Early Christian Necropolis in the Valley of the Temples
The Paleo-Christian Necropolis in the Valley of the Temples is an area where there are traces of numerous burials dating back to the 3rd - 5th century AD.
The necropolis is believed to have been an extension of the Roman cemetery of Giambertoni. These are open-air burials, sub divo in which the bodies were wrapped in a linen cloth and placed inside the tombs, finally closed with a stone slab.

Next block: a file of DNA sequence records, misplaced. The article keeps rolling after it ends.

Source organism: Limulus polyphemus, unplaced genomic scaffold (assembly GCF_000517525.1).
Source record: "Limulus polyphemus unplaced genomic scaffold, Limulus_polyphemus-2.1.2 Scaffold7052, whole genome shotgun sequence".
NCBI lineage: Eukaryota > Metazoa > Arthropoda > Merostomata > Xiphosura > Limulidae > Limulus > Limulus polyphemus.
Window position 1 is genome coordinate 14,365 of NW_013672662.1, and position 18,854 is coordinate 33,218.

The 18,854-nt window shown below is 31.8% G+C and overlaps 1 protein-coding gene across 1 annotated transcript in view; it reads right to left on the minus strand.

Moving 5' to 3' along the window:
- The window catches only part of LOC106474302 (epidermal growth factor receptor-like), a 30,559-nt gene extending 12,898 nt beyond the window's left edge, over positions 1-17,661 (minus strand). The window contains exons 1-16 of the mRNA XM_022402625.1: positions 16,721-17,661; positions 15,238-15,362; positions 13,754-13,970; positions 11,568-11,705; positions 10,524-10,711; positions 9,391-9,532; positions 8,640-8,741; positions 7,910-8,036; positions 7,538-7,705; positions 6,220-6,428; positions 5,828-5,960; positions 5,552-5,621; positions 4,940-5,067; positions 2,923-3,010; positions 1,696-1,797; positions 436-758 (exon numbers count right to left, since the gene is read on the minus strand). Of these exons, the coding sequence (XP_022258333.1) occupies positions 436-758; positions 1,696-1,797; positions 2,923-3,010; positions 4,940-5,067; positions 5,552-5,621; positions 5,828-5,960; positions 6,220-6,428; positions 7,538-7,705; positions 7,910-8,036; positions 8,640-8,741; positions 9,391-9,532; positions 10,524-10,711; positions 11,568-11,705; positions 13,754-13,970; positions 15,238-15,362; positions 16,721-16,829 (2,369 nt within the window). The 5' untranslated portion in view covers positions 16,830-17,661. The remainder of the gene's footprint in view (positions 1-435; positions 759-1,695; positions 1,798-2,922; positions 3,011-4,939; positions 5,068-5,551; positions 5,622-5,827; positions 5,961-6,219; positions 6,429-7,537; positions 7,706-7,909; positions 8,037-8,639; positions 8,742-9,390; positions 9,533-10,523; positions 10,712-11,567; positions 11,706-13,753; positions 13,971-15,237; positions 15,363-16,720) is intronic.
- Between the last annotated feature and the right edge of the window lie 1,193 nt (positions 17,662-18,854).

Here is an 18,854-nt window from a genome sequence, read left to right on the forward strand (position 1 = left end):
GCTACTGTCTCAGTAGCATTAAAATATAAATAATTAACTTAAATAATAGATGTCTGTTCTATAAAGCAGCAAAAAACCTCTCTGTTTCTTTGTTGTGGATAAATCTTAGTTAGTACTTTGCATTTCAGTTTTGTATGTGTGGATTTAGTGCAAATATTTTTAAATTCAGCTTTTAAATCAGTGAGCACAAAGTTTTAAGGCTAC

This area is located between the temples of Concordia and Heracles.
In a later period, the burial area also expanded by exploiting old water cisterns from the Greek age. Thus new forms of burial were added such as arcosolia, sarcophagi and underground catacombs. On the sides of the necropolis there is a corridor that leads to the catacombs, rich in burial chambers including, the best known, the Grotta Fragapane.